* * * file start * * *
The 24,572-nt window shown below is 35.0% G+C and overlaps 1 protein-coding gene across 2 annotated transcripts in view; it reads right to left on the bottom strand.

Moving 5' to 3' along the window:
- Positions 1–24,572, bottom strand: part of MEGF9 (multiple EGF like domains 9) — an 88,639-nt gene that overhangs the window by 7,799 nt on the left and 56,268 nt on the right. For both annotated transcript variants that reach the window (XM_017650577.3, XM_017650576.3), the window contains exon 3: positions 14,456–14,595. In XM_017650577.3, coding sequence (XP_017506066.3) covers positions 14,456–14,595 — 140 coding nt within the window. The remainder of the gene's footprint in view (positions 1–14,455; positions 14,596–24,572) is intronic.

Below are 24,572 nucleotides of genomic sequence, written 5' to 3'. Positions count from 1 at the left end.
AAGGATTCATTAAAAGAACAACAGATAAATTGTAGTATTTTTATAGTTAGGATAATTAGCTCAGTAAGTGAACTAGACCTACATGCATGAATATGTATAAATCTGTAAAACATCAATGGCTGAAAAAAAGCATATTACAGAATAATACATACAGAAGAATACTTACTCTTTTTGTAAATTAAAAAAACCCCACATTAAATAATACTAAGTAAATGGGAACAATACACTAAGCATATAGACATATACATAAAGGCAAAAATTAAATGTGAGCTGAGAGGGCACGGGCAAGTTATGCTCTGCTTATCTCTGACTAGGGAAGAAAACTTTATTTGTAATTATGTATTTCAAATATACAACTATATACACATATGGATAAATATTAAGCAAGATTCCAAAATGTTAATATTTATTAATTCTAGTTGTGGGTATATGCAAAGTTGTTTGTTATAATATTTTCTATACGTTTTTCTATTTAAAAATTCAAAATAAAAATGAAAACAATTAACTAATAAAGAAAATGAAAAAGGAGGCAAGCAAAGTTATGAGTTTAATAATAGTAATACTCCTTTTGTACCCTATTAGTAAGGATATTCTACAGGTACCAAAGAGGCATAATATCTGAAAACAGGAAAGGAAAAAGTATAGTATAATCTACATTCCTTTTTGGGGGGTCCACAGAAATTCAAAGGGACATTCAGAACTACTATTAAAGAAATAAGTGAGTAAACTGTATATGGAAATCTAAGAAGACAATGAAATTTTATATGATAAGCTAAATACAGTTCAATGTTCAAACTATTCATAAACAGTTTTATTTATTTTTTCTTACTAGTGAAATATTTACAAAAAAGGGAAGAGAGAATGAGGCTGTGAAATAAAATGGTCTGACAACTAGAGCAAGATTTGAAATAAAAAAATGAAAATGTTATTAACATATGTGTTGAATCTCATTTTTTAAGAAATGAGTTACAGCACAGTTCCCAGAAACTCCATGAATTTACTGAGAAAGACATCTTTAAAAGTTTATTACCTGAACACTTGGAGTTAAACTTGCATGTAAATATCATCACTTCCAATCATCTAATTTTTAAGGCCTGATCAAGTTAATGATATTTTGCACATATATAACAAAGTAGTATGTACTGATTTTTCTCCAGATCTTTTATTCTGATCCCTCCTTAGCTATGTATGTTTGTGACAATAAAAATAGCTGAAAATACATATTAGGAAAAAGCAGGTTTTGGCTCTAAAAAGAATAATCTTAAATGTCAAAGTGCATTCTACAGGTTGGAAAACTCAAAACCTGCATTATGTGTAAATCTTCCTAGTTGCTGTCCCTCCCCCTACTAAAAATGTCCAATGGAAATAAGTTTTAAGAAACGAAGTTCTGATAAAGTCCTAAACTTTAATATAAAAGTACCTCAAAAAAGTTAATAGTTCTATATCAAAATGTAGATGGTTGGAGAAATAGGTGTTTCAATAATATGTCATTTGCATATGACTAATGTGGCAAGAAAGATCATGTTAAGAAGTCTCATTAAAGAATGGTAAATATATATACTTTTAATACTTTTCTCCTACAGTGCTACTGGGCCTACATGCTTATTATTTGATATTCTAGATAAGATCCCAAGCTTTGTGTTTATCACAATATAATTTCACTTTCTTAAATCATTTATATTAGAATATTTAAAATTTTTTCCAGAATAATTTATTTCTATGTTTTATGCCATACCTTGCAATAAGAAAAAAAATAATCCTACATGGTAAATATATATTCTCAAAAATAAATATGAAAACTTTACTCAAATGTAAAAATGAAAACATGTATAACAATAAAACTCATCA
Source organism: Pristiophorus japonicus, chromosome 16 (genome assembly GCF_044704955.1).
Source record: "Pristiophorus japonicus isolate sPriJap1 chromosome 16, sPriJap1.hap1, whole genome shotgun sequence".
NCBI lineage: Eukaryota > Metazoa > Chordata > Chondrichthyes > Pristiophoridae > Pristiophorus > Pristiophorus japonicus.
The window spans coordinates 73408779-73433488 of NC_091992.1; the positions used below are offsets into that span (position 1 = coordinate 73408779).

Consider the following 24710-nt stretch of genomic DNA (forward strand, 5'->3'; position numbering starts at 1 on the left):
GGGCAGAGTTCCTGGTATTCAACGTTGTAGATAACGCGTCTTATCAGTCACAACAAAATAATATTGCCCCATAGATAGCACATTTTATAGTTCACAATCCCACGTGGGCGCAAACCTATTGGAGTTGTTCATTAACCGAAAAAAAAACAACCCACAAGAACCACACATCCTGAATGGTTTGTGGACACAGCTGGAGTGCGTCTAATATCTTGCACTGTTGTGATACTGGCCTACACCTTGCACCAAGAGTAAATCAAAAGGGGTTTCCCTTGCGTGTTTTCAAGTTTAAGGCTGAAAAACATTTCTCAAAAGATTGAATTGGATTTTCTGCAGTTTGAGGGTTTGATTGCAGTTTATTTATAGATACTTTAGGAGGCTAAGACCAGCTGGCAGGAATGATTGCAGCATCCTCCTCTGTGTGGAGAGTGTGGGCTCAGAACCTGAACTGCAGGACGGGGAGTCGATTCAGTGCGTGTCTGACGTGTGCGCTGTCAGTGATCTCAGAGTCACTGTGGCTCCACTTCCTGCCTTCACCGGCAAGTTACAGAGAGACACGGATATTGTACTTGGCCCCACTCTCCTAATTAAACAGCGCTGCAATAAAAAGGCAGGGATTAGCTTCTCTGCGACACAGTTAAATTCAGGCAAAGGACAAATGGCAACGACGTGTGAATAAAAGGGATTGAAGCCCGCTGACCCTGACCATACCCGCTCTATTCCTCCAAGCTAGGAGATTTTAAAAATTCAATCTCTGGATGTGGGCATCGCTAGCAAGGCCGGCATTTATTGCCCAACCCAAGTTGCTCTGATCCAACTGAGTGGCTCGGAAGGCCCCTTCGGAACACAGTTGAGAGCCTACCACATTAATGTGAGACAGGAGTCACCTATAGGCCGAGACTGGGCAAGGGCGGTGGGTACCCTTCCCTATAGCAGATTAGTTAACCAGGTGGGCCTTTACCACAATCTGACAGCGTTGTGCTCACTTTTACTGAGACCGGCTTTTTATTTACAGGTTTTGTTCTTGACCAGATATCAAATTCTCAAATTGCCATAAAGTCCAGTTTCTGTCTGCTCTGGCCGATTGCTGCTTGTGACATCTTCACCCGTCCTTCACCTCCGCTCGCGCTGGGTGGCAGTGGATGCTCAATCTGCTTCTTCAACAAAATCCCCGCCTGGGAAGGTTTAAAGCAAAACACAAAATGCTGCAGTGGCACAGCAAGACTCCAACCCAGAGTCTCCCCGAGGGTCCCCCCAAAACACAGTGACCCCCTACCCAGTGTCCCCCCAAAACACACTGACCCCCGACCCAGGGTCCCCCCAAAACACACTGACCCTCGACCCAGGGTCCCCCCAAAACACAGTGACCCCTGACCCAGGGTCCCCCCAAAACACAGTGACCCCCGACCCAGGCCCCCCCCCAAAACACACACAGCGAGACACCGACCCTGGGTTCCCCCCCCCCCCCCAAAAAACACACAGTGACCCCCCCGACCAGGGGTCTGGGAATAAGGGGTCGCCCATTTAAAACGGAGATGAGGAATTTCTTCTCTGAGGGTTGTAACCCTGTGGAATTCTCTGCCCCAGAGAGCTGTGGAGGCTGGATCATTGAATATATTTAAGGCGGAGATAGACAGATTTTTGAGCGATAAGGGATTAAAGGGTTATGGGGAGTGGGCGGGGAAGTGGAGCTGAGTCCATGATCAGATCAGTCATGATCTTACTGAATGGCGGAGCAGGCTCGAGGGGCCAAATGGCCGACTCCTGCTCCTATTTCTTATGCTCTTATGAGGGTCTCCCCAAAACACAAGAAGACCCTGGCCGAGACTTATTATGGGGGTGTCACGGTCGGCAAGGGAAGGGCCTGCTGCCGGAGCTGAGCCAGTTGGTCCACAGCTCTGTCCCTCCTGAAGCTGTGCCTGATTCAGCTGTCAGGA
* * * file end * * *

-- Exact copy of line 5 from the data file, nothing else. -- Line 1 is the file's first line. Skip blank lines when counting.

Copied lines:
AAGGATTCATTAAAAGAACAACAGATAAATTGTAGTATTTTTATAGTTAGGATAATTAGCTCAGTAAGTGAACTAGACCTACATGCATGAATATGTATAAATCTGTAAAACATCAATGGCTGAAAAAAAGCATATTACAGAATAATACATACAGAAGAATACTTACTCTTTTTGTAAATTAAAAAAACCCCACATTAAATAATACTAAGTAAATGGGAACAATACACTAAGCATATAGACATATACATAAAGGCAAAAATTAAATGTGAGCTGAGAGGGCACGGGCAAGTTATGCTCTGCTTATCTCTGACTAGGGAAGAAAACTTTATTTGTAATTATGTATTTCAAATATACAACTATATACACATATGGATAAATATTAAGCAAGATTCCAAAATGTTAATATTTATTAATTCTAGTTGTGGGTATATGCAAAGTTGTTTGTTATAATATTTTCTATACGTTTTTCTATTTAAAAATTCAAAATAAAAATGAAAACAATTAACTAATAAAGAAAATGAAAAAGGAGGCAAGCAAAGTTATGAGTTTAATAATAGTAATACTCCTTTTGTACCCTATTAGTAAGGATATTCTACAGGTACCAAAGAGGCATAATATCTGAAAACAGGAAAGGAAAAAGTATAGTATAATCTACATTCCTTTTTGGGGGGTCCACAGAAATTCAAAGGGACATTCAGAACTACTATTAAAGAAATAAGTGAGTAAACTGTATATGGAAATCTAAGAAGACAATGAAATTTTATATGATAAGCTAAATACAGTTCAATGTTCAAACTATTCATAAACAGTTTTATTTATTTTTTCTTACTAGTGAAATATTTACAAAAAAGGGAAGAGAGAATGAGGCTGTGAAATAAAATGGTCTGACAACTAGAGCAAGATTTGAAATAAAAAAATGAAAATGTTATTAACATATGTGTTGAATCTCATTTTTTAAGAAATGAGTTACAGCACAGTTCCCAGAAACTCCATGAATTTACTGAGAAAGACATCTTTAAAAGTTTATTACCTGAACACTTGGAGTTAAACTTGCATGTAAATATCATCACTTCCAATCATCTAATTTTTAAGGCCTGATCAAGTTAATGATATTTTGCACATATATAACAAAGTAGTATGTACTGATTTTTCTCCAGATCTTTTATTCTGATCCCTCCTTAGCTATGTATGTTTGTGACAATAAAAATAGCTGAAAATACATATTAGGAAAAAGCAGGTTTTGGCTCTAAAAAGAATAATCTTAAATGTCAAAGTGCATTCTACAGGTTGGAAAACTCAAAACCTGCATTATGTGTAAATCTTCCTAGTTGCTGTCCCTCCCCCTACTAAAAATGTCCAATGGAAATAAGTTTTAAGAAACGAAGTTCTGATAAAGTCCTAAACTTTAATATAAAAGTACCTCAAAAAAGTTAATAGTTCTATATCAAAATGTAGATGGTTGGAGAAATAGGTGTTTCAATAATATGTCATTTGCATATGACTAATGTGGCAAGAAAGATCATGTTAAGAAGTCTCATTAAAGAATGGTAAATATATATACTTTTAATACTTTTCTCCTACAGTGCTACTGGGCCTACATGCTTATTATTTGATATTCTAGATAAGATCCCAAGCTTTGTGTTTATCACAATATAATTTCACTTTCTTAAATCATTTATATTAGAATATTTAAAATTTTTTCCAGAATAATTTATTTCTATGTTTTATGCCATACCTTGCAATAAGAAAAAAAATAATCCTACATGGTAAATATATATTCTCAAAAATAAATATGAAAACTTTACTCAAATGTAAAAATGAAAACATGTATAACAATAAAACTCATCA